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5 Must-Buy Traditional Crafts in Japan


Writer name : HITODE 3

There are many aspects of traditional culture and manufacturing artistry in Japan that they can boast about to the world. A craft product made by artisans with traditional skills is uniquely easy to use. In this article, we will introduce five stylish and handy goods.

1. Edo Kiriko (Tokyo)

The first thing that comes to mind regarding traditional crafts in Tokyo is Edo Kiriko. Edo Kiriko was founded in 1834 when the glass artisan Kyubei Kagaya started carving patterns on the surface of glass. Later in the 1870s, modern techniques were established as the result of induction of the western style of cutting and carving, and the technical guidance given by a cut-glass craftsman from England, which led to the expansion of Edo Kiriko. The original process of creating Edo Kiriko was carving translucent glass, sanding and polishing by hand. However, many are made using cased glasses (colored glass on top of translucent glass) today. The contrast in the radiant glow between red and blue of the traditional pattern on the glass surface is beautiful. It is not used just as tableware, but is also popular as an ornament.

Edo Kiriko Association Official Homepage (Japanese only)

2. Nambu Ironware (Iwate)

Nambu Ironware, the first product to be designated as a Traditional Craft of the Nation in 1975, is a traditional craft of Iwate and has approximately 400 years of history. Nambu Ironware is made in Morioka and the Mizusawa district of Oshu in Iwate. It has the distinctive feature of a detailed surface with profound design. The handmade ironware created by skillful craftsmen can last for three generations if used with care, and Nambu Ironware diffuses iron that can be easily absorbed by the human body, contributing to daily dietary requirements. A recent study stated that using Nambu Ironware everyday can relieve the symptoms of anemia, and may be effective at preventing Alzheimer’s syndrome. Some of the latest designs are very stylish and can be used with induction stoves. Nambu Ironware is highly recommended.

Nambu Ironware Association Official Homepage (Japanese only)

3. Tsuge Combs (Kagoshima)

The wooden tsuge comb is an item cherished by Japanese women since ancient times. In fact, the number of users of this product has been increasing in recent days because it is very effective for hair care. With the tsuge comb, less static electricity is created while combing and it can also eliminate dirt and dust. The Tsuge Comb also gives a moderate gloss and tidiness to the hair as oil is saturated into the wood of the comb, therefore it is perfect for hair damaged by perms and curling treatments. The reasons the tsuge tree is ideal for a wooden comb are because it is fine and strong so the teeth of the comb are less likely to break, and it has a beautiful color. The only place that can grow the type of tree considered to be ideal for the material of the comb is Kagoshima, and it takes 40 years for a tree to grow before it can be used as material. The tsuge comb is made through various processes, can last for a few decades if used with good care, and becomes easier to use over time. The price might seem a little expensive, but its practicality will not allow you to let it go. Please give it a try.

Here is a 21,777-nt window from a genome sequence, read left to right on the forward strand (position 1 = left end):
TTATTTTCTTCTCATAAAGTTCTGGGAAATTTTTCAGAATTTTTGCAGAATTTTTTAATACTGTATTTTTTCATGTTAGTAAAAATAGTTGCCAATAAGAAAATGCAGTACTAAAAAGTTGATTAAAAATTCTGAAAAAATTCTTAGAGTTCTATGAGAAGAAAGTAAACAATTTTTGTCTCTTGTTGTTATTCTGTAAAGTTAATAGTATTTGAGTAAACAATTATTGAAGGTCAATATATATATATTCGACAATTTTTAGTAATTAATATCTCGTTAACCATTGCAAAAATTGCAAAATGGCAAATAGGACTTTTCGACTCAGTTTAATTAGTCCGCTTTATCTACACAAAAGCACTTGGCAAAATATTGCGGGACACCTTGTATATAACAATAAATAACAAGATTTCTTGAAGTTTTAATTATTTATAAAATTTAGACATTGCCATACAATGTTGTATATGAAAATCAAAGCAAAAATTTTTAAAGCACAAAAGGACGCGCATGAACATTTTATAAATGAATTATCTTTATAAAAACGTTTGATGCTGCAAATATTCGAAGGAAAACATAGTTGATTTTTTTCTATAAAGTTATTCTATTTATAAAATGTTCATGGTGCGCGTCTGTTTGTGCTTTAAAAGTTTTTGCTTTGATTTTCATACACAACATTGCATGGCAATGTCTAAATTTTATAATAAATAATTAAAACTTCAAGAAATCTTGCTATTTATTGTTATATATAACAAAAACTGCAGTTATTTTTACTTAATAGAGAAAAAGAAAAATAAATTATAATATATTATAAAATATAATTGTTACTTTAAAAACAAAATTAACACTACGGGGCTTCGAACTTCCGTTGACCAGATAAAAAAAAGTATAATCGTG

*The photo is for illustrative purposes.

4. Miyajima Zaiku (Hiroshima)

Miyajima zaiku is a type of traditional craft manufactured in one of the three most famous scenic places in Japan, Miyajima in Hiroshima. Its origin is in lucky charms like the historic five colored chopsticks and the colored toothpick they once used in rituals at Itsukushima Shrine. Today, Miyajima zaiku encompasses various products including large rice spoons, cooking spatulas, tea spoons, cake boxes, and wood turning products like stackable lunch boxes, turnery products, and carvings. The Miyajima Zaiku has characteristics that utilize the wood surface and the grain. The trees that are used as materials include mulberry, zelkova, horse chestnut, and cherry. These trees have features like a beautiful wood surface, firmness, and very good durability. The Miyajima Zaiku that is delicately handmade by a craftsman makes you feel not just the warmth, but the will of the creator. The colors and the gloss will deepen as it is used, and become comforting. For anyone who is looking for an item to use for a long period of time, there is nothing better.


Miyajima Zaiku Association Official Homepage

5. Edo Glass (Tokyo)

Glassware production in Edo (now Tokyo) began in the early 18th century with the production of mirrors, glasses, hatpins, windchimes, etc. Edo Glass is glassware that is handmade using techniques handed down since the Edo era. It is made by wrapping glass that is melted at a temperature of approximately 1,400°C into an iron rod, and is shaped with processes like glass blowing and pushing and stretching the glass by hand. The artistry of the craftsman that determines the moment to transform the scorching liquid into a beautiful shape is amazing. Glassware that is carefully shaped by the hands of highly trained craftsmen is beautiful, but also very light and comfortable to use. There are plenty of variations, from simple ones that can be used daily to luxurious designs that are suited for a special occasion.

*The photo is for illustration purposes.

General Incorporated Association of Eastern Glass Industrial Group Official Homepage (Japanese only)

Other than the items that we introduced here, there are about 1,200 traditional craft products in Japan. They can be found in specialty stores and nationwide department stores. So go explore, you might have an unexpected encounter!

*Please note that the information in this article is from the time of writing or publication and may differ from the latest information.

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